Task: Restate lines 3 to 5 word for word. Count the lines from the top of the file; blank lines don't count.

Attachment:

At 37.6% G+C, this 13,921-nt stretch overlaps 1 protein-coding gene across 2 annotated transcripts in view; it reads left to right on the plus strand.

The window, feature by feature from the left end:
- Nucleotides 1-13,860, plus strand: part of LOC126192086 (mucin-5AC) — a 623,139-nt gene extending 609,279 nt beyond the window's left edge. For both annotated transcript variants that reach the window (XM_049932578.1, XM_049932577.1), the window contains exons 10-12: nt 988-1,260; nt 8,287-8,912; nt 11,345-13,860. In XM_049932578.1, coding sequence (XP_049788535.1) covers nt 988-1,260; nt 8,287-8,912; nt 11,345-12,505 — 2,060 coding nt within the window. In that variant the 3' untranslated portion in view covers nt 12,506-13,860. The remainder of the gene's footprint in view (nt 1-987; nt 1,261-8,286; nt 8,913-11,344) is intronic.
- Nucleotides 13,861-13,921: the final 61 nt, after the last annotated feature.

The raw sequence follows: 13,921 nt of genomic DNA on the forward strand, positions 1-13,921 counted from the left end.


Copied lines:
- Nucleotides 1-13,860, plus strand: part of LOC126192086 (mucin-5AC) — a 623,139-nt gene extending 609,279 nt beyond the window's left edge. For both annotated transcript variants that reach the window (XM_049932578.1, XM_049932577.1), the window contains exons 10-12: nt 988-1,260; nt 8,287-8,912; nt 11,345-13,860. In XM_049932578.1, coding sequence (XP_049788535.1) covers nt 988-1,260; nt 8,287-8,912; nt 11,345-12,505 — 2,060 coding nt within the window. In that variant the 3' untranslated portion in view covers nt 12,506-13,860. The remainder of the gene's footprint in view (nt 1-987; nt 1,261-8,286; nt 8,913-11,344) is intronic.
- Nucleotides 13,861-13,921: the final 61 nt, after the last annotated feature.

The raw sequence follows: 13,921 nt of genomic DNA on the forward strand, positions 1-13,921 counted from the left end.